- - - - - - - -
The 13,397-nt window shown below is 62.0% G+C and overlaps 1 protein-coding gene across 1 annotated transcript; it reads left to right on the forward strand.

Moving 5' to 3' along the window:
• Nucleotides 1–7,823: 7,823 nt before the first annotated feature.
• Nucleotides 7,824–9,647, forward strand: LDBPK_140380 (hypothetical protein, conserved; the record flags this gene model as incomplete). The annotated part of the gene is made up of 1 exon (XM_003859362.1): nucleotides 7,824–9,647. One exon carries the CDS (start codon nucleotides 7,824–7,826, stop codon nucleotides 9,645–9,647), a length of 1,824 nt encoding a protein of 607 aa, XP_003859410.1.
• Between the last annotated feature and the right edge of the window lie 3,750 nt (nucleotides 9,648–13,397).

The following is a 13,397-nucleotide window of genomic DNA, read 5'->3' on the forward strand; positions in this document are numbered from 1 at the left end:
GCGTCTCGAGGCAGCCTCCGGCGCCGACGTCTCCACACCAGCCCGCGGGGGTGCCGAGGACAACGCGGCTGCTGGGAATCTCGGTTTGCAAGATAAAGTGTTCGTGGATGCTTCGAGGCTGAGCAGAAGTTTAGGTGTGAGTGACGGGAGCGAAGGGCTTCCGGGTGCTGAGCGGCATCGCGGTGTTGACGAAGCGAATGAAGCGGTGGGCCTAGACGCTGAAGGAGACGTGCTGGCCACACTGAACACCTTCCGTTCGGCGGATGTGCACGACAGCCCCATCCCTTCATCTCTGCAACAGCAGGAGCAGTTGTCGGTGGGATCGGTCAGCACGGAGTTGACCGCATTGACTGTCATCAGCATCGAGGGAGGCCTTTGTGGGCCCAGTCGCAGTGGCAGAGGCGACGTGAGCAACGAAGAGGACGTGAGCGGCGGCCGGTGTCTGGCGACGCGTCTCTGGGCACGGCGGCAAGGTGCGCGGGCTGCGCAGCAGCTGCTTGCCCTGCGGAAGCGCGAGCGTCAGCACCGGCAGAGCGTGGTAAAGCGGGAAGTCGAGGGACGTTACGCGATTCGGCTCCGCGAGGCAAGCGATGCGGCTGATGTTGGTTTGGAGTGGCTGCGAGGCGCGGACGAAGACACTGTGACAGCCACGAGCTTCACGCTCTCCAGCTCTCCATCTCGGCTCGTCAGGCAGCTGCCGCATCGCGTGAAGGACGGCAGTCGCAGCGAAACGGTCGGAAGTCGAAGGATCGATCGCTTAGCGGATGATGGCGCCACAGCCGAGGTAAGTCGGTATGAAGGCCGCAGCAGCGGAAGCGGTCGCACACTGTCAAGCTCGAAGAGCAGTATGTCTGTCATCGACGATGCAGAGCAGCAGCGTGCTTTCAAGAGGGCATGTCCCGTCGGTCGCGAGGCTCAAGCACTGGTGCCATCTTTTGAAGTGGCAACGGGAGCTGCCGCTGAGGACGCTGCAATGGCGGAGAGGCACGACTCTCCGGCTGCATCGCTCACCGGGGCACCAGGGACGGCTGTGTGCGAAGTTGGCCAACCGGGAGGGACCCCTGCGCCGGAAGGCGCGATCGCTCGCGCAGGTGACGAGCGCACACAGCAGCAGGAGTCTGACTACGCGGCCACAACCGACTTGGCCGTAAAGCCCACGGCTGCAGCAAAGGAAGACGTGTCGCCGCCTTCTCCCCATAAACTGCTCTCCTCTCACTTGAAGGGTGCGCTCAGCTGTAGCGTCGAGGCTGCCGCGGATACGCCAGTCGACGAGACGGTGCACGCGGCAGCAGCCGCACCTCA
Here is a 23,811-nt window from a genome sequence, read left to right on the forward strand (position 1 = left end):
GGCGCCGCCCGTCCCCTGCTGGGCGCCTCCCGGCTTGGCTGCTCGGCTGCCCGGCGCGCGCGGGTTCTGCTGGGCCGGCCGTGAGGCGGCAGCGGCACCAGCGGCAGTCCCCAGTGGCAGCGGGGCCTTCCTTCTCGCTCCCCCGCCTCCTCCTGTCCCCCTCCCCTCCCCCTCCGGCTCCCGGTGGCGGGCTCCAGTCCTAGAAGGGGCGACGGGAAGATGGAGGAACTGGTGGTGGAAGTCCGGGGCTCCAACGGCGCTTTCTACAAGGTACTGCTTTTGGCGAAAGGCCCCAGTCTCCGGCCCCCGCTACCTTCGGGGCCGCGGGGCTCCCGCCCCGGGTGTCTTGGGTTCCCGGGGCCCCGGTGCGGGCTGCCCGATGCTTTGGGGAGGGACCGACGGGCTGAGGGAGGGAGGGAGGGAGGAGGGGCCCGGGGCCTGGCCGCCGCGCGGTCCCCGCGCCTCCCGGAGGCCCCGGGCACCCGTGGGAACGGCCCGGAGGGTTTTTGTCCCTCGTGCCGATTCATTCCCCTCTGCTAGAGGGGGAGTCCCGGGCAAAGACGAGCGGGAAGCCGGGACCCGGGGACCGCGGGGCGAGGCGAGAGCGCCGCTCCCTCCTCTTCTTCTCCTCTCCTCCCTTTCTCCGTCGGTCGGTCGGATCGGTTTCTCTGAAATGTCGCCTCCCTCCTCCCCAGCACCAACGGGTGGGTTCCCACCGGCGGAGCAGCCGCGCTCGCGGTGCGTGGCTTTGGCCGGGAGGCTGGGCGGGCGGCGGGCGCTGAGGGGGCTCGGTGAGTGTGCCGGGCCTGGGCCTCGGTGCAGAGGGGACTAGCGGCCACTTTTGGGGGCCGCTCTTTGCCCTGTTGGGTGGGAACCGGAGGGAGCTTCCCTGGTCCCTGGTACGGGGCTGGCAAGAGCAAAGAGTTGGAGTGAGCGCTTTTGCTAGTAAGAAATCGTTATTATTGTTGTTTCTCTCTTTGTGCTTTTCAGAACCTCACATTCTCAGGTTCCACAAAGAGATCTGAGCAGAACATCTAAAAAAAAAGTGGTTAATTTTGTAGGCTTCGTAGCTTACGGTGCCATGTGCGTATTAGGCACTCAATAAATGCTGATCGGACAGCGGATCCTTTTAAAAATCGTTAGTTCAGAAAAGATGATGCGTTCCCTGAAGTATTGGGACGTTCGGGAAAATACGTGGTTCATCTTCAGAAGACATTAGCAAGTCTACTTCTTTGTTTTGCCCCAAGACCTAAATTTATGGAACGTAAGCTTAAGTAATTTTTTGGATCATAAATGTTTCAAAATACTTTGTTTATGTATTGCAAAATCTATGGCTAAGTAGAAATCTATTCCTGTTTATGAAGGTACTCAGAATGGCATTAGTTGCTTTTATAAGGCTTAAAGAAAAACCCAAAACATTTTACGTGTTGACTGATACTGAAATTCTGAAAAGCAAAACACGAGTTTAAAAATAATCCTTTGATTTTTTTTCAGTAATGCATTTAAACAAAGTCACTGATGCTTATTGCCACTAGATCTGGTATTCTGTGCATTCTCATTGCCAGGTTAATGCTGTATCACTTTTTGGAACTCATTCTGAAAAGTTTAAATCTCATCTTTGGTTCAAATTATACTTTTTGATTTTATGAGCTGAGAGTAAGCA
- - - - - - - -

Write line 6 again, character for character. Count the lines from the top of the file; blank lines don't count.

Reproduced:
The following is a 13,397-nucleotide window of genomic DNA, read 5'->3' on the forward strand; positions in this document are numbered from 1 at the left end: